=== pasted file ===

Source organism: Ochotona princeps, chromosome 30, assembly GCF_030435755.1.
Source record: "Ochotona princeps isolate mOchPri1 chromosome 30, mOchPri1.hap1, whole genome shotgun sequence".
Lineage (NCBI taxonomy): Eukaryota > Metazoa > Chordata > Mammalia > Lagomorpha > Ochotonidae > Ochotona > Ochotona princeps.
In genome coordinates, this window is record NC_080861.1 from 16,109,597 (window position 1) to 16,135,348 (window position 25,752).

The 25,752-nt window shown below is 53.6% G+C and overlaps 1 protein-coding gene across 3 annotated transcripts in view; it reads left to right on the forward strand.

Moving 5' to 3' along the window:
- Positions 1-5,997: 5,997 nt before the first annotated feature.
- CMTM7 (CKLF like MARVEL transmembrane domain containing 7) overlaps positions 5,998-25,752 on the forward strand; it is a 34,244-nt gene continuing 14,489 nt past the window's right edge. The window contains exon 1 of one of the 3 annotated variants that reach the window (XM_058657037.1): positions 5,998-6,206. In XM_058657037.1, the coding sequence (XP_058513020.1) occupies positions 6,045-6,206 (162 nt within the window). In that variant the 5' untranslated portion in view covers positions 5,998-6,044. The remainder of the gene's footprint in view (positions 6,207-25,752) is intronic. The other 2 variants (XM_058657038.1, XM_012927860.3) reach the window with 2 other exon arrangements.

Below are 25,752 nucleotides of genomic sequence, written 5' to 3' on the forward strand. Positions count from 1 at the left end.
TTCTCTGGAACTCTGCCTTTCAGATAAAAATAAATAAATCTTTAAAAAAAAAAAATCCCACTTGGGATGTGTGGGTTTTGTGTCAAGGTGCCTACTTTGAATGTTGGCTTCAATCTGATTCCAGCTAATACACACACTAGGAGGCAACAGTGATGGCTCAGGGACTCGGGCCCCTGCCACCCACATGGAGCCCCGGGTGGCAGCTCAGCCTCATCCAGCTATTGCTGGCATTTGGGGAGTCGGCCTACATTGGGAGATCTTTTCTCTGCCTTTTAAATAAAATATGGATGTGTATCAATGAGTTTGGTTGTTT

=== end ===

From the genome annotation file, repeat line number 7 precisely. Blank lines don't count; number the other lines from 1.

- Positions 1-5,997: 5,997 nt before the first annotated feature.